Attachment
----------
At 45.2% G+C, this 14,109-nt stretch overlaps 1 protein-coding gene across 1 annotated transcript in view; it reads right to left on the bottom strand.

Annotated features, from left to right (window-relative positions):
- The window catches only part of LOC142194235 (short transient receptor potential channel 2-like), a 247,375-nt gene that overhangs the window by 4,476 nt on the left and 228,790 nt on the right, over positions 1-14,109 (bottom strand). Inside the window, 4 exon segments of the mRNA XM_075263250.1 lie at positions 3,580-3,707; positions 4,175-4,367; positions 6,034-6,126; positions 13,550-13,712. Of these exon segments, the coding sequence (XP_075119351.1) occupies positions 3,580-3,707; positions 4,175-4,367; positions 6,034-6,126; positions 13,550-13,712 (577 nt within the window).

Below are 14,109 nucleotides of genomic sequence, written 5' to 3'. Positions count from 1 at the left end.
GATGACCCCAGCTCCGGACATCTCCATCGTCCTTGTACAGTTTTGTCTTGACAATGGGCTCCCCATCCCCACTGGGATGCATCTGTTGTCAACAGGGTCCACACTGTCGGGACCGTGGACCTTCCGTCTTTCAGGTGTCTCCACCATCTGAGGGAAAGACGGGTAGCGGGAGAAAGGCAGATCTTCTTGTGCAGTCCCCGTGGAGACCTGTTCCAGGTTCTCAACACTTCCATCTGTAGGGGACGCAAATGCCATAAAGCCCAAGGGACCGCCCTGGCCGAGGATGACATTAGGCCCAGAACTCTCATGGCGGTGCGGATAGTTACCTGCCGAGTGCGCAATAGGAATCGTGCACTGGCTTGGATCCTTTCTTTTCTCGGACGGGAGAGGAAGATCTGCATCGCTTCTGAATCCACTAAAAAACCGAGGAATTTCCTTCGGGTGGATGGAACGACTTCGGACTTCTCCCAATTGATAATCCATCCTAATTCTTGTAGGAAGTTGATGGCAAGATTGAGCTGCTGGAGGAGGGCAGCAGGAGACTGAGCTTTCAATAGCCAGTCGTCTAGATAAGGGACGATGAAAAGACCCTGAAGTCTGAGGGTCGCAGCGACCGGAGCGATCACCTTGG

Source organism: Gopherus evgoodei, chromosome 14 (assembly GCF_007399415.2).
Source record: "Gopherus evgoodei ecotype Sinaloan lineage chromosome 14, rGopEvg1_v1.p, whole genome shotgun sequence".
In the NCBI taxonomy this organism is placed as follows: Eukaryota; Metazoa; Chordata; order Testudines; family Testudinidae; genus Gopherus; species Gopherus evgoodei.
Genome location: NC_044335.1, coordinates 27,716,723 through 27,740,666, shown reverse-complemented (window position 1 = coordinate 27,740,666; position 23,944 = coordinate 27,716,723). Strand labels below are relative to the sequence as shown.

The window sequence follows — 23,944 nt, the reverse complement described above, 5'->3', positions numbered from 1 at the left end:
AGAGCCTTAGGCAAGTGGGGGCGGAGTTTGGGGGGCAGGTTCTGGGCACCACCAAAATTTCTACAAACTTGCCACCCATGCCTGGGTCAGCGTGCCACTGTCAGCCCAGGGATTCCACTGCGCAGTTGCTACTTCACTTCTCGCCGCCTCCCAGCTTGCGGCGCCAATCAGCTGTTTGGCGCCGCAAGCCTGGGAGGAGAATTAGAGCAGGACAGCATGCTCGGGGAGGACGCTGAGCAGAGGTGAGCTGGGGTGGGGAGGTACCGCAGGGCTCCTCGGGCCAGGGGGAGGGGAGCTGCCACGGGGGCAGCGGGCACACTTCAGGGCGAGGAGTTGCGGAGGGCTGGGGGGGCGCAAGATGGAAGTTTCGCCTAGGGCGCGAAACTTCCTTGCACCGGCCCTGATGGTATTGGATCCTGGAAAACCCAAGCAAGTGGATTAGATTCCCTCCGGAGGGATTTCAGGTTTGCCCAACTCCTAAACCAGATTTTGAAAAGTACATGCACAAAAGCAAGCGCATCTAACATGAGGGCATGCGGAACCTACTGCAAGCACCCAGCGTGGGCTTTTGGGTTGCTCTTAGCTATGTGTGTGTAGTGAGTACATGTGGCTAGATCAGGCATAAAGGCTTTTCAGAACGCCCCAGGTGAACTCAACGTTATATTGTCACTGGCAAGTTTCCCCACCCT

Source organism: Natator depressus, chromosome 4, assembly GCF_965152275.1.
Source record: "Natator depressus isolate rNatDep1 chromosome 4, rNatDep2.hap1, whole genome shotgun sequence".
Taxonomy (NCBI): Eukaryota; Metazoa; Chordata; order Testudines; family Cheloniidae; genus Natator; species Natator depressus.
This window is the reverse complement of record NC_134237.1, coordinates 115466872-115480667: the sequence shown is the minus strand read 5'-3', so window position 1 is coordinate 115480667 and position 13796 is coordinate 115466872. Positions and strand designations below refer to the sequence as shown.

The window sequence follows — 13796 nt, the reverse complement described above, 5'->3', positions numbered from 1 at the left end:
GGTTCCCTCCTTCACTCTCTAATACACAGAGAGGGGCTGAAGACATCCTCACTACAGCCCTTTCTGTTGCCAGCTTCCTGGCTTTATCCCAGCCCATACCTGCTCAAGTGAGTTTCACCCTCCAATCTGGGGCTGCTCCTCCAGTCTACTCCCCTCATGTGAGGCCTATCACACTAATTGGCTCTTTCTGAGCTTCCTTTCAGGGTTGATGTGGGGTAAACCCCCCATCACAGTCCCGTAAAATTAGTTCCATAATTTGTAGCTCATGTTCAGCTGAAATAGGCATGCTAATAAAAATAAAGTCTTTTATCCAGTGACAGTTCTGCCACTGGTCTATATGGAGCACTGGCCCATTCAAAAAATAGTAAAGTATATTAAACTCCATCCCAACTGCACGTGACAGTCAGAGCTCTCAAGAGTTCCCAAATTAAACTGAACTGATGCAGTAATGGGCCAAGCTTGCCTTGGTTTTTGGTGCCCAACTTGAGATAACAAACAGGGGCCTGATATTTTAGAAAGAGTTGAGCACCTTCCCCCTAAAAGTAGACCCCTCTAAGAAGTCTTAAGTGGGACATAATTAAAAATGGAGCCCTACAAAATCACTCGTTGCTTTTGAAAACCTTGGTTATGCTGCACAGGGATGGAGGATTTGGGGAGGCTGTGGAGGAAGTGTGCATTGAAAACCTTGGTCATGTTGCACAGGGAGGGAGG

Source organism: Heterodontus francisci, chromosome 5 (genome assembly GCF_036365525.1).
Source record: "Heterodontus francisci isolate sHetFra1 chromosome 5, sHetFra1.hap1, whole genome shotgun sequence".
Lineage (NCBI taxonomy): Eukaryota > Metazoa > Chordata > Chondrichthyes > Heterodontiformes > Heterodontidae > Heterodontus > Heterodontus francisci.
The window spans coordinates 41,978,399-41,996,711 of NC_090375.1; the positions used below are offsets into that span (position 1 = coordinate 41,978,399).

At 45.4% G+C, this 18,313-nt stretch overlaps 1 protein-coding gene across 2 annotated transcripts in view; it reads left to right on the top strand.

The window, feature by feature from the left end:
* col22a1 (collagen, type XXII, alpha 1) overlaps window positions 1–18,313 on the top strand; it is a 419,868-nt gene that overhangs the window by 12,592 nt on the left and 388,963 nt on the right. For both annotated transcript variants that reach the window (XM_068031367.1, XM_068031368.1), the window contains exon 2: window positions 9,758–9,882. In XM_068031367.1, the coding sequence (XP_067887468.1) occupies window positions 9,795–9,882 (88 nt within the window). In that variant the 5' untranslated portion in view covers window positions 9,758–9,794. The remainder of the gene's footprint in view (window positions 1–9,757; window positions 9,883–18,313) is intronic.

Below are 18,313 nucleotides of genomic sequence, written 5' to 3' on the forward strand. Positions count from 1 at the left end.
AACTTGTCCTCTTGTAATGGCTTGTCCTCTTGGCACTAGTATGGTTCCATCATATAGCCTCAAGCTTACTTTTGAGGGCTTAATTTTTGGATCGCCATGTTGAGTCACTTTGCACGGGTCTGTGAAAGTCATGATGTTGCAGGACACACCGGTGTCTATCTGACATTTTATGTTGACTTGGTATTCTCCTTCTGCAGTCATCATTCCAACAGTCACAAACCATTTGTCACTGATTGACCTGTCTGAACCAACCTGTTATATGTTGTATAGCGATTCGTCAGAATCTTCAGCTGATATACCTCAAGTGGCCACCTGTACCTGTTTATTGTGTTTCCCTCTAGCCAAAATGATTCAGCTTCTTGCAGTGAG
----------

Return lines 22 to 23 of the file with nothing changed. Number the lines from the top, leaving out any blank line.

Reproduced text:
At 45.4% G+C, this 18,313-nt stretch overlaps 1 protein-coding gene across 2 annotated transcripts in view; it reads left to right on the top strand.

The window, feature by feature from the left end: